LONDON (Reuters) - British employers recruited fewer permanent staff during an England-wide lockdown last month, and relied instead on temporary workers to plug the gap, a monthly survey of recruiters showed on Wednesday.
The number of permanent staff recruited fell for a second month in a row in November and dropped by its most since July, when Britain had just emerged from its first coronavirus lockdown, the Recruitment and Employment Confederation said.
“A lot of demand for permanent staff (is) displaced to January as firms hope the COVID crisis is easing. For now though, temporary work continues to help businesses operate and people find jobs,” REC chief executive Neil Carberry said.
Britain’s government has extended a job furlough scheme until the end of March, due to a resurgence in COVID cases, and government forecasters expect the jobless rate to peak at 7.5% after it ends, the highest since the 2013.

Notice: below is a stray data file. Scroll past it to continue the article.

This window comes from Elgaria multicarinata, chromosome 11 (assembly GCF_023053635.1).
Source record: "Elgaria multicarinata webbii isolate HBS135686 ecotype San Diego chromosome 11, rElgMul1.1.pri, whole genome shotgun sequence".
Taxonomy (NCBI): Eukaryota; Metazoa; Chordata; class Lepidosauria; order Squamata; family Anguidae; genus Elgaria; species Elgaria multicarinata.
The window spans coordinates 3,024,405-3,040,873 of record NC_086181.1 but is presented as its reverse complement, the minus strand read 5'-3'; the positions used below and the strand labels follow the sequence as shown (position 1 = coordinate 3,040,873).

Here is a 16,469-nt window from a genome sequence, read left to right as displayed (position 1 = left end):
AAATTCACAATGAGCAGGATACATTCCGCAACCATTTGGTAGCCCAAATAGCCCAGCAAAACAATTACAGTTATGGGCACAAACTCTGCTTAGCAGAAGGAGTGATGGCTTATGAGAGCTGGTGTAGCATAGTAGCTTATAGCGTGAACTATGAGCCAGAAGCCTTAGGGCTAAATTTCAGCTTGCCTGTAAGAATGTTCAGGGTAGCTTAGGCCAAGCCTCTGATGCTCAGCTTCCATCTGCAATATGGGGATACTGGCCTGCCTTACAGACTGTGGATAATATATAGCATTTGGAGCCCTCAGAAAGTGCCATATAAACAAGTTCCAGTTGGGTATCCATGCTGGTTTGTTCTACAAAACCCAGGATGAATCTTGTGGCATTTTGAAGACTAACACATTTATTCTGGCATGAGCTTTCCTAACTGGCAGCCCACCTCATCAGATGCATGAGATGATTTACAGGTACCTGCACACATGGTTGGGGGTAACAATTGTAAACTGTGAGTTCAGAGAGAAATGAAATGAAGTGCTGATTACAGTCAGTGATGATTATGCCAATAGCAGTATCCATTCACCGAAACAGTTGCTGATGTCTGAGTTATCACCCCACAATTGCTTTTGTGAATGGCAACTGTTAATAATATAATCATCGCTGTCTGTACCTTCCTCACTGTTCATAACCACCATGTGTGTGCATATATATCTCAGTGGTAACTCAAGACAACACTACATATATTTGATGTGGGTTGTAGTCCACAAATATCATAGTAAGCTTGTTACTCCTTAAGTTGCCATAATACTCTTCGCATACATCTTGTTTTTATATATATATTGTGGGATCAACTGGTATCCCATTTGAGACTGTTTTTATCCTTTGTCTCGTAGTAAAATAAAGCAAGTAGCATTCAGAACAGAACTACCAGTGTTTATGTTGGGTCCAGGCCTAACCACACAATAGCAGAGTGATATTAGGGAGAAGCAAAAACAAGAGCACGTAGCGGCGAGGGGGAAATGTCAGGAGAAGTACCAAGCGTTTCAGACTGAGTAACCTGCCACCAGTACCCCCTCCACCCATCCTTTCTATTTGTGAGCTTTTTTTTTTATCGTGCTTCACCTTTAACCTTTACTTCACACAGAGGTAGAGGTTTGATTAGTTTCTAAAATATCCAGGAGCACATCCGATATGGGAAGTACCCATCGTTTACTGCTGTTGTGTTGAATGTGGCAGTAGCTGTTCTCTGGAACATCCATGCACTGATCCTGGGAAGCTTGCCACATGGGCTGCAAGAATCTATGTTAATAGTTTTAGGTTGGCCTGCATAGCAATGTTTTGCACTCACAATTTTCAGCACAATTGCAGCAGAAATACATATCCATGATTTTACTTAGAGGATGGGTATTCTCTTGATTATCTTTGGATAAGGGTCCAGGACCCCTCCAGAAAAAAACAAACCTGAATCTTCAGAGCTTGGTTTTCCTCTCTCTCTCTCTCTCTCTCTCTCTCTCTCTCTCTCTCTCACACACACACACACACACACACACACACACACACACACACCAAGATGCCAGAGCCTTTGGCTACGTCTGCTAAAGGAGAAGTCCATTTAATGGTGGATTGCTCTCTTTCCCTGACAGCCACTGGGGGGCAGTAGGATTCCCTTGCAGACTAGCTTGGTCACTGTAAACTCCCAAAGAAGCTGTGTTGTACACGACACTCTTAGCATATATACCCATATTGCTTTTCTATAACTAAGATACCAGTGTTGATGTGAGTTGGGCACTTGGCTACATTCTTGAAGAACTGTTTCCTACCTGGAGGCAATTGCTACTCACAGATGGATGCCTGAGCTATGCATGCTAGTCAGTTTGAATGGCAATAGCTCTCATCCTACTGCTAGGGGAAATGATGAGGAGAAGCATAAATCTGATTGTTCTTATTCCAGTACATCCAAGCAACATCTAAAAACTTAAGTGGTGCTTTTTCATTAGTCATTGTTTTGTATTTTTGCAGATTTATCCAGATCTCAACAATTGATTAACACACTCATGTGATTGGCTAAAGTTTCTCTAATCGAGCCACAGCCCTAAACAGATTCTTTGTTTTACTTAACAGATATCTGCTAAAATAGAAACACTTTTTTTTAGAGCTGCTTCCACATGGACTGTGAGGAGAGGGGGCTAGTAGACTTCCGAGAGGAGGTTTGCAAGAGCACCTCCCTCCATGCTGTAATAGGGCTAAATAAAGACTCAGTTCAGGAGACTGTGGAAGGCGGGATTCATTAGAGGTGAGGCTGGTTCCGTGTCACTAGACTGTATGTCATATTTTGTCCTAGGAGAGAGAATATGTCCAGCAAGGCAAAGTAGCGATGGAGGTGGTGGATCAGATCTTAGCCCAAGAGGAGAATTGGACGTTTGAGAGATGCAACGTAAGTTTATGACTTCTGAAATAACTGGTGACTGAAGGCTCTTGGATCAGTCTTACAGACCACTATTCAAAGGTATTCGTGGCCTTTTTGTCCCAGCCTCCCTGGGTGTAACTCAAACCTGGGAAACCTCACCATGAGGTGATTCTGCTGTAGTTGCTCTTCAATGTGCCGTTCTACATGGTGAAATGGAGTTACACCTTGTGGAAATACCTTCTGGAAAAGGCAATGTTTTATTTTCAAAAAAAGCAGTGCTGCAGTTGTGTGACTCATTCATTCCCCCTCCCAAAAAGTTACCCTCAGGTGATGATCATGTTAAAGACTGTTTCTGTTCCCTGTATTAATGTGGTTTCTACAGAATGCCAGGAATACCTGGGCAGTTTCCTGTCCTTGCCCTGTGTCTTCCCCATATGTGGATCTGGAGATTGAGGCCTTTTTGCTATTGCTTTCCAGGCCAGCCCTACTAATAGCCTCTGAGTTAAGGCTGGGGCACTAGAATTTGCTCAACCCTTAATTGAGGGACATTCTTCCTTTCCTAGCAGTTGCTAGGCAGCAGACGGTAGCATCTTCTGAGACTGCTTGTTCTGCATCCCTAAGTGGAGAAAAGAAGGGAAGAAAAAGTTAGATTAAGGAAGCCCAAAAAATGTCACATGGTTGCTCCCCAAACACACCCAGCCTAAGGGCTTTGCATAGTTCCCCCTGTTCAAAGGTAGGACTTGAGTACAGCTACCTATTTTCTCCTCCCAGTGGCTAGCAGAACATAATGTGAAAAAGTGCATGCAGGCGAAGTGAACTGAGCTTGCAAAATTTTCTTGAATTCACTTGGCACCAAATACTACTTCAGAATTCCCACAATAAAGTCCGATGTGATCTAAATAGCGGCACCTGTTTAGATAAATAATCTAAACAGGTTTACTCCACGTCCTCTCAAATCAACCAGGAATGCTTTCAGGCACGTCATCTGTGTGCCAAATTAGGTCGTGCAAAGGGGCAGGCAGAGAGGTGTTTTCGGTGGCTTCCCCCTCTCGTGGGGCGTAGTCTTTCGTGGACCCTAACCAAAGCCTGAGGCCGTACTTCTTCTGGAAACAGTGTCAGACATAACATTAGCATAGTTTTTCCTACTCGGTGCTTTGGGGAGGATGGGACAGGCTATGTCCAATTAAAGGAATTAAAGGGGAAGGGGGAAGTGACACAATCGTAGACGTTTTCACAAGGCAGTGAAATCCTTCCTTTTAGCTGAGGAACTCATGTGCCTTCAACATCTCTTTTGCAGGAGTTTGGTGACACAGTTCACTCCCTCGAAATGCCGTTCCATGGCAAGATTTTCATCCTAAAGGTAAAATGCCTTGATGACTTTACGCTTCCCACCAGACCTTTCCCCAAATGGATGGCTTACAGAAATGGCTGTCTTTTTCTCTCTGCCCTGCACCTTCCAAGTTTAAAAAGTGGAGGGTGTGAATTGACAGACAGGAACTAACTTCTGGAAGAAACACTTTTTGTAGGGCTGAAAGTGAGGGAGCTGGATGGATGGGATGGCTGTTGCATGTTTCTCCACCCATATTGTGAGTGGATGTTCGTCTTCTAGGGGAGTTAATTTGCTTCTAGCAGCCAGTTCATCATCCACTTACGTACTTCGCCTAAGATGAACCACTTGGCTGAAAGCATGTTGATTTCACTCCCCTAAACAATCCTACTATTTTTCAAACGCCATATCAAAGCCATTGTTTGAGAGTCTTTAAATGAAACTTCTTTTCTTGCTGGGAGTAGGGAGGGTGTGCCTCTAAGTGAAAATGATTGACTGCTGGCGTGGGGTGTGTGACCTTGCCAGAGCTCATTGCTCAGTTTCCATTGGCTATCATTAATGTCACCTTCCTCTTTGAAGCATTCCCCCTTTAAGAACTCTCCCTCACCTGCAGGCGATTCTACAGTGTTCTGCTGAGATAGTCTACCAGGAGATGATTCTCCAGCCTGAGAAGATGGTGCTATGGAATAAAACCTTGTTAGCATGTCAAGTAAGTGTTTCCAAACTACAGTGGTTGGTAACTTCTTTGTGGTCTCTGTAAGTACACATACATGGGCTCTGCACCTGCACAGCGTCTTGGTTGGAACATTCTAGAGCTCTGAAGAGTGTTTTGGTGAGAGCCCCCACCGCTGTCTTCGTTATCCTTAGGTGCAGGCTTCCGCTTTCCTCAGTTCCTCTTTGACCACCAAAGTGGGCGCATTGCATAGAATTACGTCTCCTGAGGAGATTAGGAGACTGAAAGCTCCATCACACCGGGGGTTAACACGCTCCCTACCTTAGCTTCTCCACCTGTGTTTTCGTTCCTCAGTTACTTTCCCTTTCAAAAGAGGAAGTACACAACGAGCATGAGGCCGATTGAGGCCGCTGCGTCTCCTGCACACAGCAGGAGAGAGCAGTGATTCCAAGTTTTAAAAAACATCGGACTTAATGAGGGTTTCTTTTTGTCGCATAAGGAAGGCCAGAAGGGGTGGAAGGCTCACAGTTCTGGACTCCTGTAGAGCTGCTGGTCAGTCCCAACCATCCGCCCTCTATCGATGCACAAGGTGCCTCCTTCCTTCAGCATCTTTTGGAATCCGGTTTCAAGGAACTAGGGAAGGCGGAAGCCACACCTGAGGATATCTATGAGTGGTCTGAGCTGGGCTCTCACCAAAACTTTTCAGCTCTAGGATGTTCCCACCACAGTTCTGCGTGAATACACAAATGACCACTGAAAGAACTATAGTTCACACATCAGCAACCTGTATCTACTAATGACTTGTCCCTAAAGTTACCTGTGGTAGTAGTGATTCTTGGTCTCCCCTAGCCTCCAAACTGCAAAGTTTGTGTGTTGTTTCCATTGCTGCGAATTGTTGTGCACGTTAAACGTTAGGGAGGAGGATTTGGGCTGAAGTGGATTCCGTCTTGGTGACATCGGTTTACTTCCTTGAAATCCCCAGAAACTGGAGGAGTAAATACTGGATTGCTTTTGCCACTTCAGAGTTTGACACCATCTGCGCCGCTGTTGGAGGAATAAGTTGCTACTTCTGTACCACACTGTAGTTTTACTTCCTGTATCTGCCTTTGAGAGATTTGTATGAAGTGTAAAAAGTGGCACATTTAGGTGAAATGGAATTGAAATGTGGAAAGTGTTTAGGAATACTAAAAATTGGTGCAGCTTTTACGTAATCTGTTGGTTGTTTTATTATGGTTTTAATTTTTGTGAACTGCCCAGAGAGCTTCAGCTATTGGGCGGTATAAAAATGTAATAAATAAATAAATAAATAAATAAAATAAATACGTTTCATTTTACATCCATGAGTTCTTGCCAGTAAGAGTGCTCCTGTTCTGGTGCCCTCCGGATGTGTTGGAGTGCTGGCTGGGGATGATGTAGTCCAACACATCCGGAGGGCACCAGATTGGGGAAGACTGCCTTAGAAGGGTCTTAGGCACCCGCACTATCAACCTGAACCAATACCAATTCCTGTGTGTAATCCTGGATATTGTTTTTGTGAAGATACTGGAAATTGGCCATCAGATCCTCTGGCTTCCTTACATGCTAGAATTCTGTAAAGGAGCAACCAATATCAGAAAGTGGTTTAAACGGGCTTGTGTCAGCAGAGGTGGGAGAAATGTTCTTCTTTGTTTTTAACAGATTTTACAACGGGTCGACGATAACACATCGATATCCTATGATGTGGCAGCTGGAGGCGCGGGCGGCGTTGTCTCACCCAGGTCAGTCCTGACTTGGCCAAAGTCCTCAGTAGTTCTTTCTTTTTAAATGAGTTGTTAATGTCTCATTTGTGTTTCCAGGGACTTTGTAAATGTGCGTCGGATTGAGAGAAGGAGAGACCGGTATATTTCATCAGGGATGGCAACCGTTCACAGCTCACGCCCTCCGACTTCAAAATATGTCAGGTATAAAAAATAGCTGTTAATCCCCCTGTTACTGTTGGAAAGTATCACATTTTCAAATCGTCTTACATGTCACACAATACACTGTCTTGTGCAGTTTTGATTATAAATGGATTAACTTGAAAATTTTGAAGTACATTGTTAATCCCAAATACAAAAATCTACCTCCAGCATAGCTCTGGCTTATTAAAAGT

While Britain is now rolling out a vaccine against COVID, there has been less progress in trade talks with the European Union before the end of a post-Brexit transition on Jan. 1.
Some 29% of businesses surveyed by the Institute of Directors in the week to Dec. 7 said they were unsure if they would be ready for the end of the transition, which will require exporters to make customs declarations and potentially face tariffs when they ship goods to the EU.
“Right now, Brexit is a moving target for directors. Trying to prepare, while dealing with the impacts of the pandemic, is a tall order,” IoD director general Jonathan Geldart said, urging Prime Minister Boris Johnson to reach a deal with the EU.
Reporting by David Milliken; editing by Michael Holden
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